• Leave of absence and refund policies that apply to military and veteran students
  • A comprehensive description of academic and student support services available to military and veteran students, including job placement and career counseling services
  • Number of degrees and certificates conferred to military and veteran students in each of the three most recent academic years
  • Percentage of military and veteran students enrolled in degree or certificate programs who complete within normal, 150 percent, or 200 percent of the normal time for each of the three most recent academic years
  • Placement rates for individuals eligible for military and veterans education benefits and available for placement
  • State licensure program passage rates, to the extent states make such data publicly available
  • An explanation that transfer of academic credit is at the discretion of the receiving institution

COMPLAINT PROCESS

The VA's centralized complaint system should be developed with input from other veteran-education stakeholders to help ensure that student complaints are addressed effectively and in a timely manner. The complaint system must ensure accountability and transparency for all parties involved. Complaints should not be anonymous, and the due-process rights of institutions must be appropriately balanced with respect for the privacy of a veteran student's complaints. Creation of such a system should be implemented through a public rulemaking process initiated by the VA.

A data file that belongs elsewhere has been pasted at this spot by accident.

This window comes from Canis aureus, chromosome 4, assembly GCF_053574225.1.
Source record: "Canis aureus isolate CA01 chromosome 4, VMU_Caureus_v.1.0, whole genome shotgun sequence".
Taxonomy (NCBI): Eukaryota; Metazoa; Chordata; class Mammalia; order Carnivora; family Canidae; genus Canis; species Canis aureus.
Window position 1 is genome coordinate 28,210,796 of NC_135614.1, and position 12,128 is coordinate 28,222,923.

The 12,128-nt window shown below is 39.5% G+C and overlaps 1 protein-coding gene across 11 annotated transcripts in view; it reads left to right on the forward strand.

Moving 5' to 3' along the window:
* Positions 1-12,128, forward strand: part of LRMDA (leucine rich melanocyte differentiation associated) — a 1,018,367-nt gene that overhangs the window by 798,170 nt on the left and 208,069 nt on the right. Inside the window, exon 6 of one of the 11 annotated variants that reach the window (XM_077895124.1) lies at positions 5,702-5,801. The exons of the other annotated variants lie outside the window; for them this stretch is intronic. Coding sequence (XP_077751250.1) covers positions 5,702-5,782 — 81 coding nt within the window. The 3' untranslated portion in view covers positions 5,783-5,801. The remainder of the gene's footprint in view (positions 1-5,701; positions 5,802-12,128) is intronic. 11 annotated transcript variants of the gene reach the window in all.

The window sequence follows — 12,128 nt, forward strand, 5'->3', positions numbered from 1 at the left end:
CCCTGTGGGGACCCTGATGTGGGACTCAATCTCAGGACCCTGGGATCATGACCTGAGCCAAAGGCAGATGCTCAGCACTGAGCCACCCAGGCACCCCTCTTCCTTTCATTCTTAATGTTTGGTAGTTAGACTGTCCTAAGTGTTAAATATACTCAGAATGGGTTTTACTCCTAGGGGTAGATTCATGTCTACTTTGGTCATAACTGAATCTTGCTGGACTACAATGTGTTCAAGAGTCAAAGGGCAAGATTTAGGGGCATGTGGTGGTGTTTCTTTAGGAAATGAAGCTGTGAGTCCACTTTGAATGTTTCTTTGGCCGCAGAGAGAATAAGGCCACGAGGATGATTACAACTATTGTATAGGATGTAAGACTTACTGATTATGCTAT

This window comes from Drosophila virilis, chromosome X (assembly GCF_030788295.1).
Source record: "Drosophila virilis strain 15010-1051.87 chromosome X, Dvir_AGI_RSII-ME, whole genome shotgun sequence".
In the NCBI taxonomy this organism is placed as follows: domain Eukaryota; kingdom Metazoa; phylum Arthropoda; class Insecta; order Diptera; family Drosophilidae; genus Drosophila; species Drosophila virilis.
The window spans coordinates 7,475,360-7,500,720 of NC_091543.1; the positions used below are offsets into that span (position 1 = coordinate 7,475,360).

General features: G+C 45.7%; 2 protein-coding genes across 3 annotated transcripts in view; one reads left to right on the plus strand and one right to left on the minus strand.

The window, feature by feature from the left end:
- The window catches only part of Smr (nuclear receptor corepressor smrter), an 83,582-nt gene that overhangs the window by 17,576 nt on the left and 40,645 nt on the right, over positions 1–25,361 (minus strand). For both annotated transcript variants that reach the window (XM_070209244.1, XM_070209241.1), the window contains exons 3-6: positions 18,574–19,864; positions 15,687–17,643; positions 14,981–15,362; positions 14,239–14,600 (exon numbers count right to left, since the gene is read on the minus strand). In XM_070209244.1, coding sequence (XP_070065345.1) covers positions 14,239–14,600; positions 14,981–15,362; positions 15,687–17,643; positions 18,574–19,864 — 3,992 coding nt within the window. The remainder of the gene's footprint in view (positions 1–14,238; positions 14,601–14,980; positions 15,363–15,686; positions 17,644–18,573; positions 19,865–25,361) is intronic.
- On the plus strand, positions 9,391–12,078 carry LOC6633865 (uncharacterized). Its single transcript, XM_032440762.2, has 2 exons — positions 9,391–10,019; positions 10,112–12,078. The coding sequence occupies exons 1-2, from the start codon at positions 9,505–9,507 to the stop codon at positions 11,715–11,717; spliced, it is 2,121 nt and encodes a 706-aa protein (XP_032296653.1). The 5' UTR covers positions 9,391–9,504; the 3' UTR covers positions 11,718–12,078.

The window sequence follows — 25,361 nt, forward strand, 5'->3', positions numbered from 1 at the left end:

In addition, APSCU believes that all higher education institutions that enroll military and veteran students should have a clearly defined process for such students to communicate grievances and discuss other concerns. This process should be outlined in public documents such as the university catalogue, website, or other appropriate vehicles and should include a point of contact at the institution.

VETERAN OUTCOMES